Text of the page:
Type: Peritoneal Mesothelioma
Survival: 9 years
Jill’s dogged determination to overcome mesothelioma has driven her to get the best treatments available and beat the average prognosis by leaps and bounds.
Story of a Fighter
A native of West Virginia, Jill Litton started noticing a decline in her health when she turned 50. Her doctors faced difficulties diagnosing what was wrong, finally pinpointing the culprit—peritoneal mesothelioma. She made a point to demand an experienced doctor and has survived well past the average prognosis for mesothelioma thanks to that wise choice.
Jill is married and has two grown sons. She lives a simple, happy life with her family and has found a new appreciation for life thanks to her stubborn will to fight her illness.
Jill started experiencing abdominal pain and eventually began hemorrhaging. She went to see her gynecologist to evaluate the issue and ultimately had to have a complete hysterectomy (the removal of her uterus and ovaries). During her surgery, the doctors found what they believed to be cancerous cells, but they weren’t sure what to do.
Her doctor took some biopsies of what they found and sent them to the Cleveland Clinic in Ohio. The only thing her doctors knew was that it was “a microscopic thing” and that Jill should come back immediately if she started experiencing any unusual pain. An oncologist was not consulted at this time.
It was a few more years until things started taking a serious turn. This isn’t unusual for mesothelioma because the symptoms often take decades to develop. In Jill’s case, she started experiencing abdominal swelling. It was then that she scheduled a CT scan with her doctor to find out what was going on.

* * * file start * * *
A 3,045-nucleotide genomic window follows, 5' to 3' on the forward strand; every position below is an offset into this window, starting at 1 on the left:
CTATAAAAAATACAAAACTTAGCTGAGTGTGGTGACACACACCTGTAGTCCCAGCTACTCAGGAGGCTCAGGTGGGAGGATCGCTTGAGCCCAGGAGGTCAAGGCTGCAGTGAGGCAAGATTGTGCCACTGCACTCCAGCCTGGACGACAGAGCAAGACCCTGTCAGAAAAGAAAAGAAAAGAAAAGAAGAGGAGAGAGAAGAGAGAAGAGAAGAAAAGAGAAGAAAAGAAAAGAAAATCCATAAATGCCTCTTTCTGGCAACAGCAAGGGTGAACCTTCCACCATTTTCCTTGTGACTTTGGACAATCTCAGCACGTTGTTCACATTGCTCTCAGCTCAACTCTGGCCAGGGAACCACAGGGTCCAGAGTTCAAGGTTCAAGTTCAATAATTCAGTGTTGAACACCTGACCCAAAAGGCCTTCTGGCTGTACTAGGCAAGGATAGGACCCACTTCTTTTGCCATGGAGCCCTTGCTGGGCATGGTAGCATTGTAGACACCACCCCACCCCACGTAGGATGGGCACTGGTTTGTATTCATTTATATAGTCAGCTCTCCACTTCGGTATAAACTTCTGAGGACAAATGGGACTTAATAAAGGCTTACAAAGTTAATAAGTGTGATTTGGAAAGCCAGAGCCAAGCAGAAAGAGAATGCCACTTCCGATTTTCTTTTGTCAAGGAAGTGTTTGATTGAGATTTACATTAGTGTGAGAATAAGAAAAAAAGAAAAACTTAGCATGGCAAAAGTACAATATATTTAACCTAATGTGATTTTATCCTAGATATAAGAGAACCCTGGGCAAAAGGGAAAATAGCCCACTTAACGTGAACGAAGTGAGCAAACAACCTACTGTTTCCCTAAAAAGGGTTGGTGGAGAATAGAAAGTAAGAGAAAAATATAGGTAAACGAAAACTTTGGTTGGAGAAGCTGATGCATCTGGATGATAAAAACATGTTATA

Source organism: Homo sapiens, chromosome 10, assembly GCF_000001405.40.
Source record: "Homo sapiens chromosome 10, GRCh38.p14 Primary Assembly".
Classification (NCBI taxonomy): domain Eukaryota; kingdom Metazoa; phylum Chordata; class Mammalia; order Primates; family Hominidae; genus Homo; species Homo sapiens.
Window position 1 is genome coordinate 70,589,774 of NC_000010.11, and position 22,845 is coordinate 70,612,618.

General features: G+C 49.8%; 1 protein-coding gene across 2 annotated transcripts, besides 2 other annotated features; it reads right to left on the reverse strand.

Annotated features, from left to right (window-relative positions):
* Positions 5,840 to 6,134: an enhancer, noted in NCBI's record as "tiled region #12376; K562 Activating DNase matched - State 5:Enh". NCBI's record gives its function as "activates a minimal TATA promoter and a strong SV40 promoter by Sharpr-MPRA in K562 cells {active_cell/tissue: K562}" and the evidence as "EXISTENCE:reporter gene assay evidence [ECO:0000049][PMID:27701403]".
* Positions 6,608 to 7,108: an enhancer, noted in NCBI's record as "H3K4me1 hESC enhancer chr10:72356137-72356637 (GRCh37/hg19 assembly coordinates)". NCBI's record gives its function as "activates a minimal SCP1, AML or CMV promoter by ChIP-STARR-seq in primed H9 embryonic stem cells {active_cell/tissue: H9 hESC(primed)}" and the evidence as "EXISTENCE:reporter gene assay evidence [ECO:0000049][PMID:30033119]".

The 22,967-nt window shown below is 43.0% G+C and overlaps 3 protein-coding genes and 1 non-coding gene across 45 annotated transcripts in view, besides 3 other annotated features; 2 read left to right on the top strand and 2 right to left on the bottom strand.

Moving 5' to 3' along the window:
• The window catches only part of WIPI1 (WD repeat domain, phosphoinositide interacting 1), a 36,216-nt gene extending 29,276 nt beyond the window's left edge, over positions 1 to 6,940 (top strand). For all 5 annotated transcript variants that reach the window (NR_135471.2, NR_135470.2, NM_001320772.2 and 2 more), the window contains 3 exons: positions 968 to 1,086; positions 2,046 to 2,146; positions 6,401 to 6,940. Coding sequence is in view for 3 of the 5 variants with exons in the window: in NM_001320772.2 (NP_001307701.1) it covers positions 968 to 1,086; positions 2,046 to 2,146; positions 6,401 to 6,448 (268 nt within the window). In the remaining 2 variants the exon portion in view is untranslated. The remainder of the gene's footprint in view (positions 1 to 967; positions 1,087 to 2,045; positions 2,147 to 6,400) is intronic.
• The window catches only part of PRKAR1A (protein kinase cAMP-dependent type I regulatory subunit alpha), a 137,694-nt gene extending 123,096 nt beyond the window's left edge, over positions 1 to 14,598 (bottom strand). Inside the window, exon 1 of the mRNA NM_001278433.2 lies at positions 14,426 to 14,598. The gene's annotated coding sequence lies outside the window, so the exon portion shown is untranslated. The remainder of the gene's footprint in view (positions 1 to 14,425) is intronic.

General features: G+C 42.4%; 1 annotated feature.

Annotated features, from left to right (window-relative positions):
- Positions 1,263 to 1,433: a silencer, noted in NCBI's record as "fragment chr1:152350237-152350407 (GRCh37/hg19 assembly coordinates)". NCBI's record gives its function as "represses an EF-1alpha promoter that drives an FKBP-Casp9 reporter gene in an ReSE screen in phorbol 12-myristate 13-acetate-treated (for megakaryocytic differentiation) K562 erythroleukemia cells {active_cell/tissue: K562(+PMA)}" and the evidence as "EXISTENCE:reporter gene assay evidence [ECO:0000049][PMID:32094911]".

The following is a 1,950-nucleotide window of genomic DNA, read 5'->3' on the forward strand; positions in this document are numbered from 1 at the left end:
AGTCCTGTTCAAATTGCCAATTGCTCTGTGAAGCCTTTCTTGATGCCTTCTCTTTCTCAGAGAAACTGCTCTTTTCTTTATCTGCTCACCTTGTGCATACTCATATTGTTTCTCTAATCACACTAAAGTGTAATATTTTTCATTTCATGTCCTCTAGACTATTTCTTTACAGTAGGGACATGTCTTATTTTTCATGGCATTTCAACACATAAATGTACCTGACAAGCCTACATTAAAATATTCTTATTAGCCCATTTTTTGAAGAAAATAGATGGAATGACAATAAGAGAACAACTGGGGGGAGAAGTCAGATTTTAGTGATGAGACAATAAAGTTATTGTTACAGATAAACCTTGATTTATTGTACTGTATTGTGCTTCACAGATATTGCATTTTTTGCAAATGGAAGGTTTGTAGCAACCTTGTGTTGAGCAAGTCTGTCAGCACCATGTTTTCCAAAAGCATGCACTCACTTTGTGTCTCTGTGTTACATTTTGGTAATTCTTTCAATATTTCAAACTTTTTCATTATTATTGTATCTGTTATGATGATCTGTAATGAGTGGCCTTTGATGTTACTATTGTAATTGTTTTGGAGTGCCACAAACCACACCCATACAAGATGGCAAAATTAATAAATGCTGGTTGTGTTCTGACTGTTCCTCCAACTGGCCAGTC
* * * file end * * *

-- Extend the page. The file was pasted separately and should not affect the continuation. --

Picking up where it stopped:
Jill received confirmation of her diagnosis in November 2011, and decided from the outset that she would fight her disease with everything she had.
Jill's Treatment Plan
Jill was treated with traditional chemotherapy, along with cytoreductive surgery and heated intraperitoneal chemotherapy (HIPEC). With the guidance of her doctor, Jill made the decision to tackle her cancer with the radical HIPEC procedure. Support for HIPEC is continually growing and it has even become the standard treatment for mesothelioma at some treatment centers.
Jill was supposed to have three rounds of traditional chemotherapy before her surgery. However, she became so sick that the doctors decided to drop it down to only two rounds. Once that was set, Jill went in for her surgery in March 2012.
The surgical procedure Jill had removes the lining of the abdomen, where mesothelioma generally originates, along with any seed-like tumors in the abdomen. Surgeons may also remove nonessential organs during the surgery if cancer has spread to them. Jill had her spleen, appendix, gall bladder and part of her pancreas removed during her surgery.
Post surgery, the HIPEC procedure was administered. The procedure involves applying chemotherapy that has been heated to roughly 107 degrees directly to the abdomen. Cancerous cells are more sensitive to heat, and microscopic cells left over from surgery can be killed with the HIPEC.
Jill’s main advice for anyone planning on having HIPEC is preparation. She says, “If you’re ever diagnosed with this and you choose to go the route that I did with the HIPEC, you need to get your body strong.”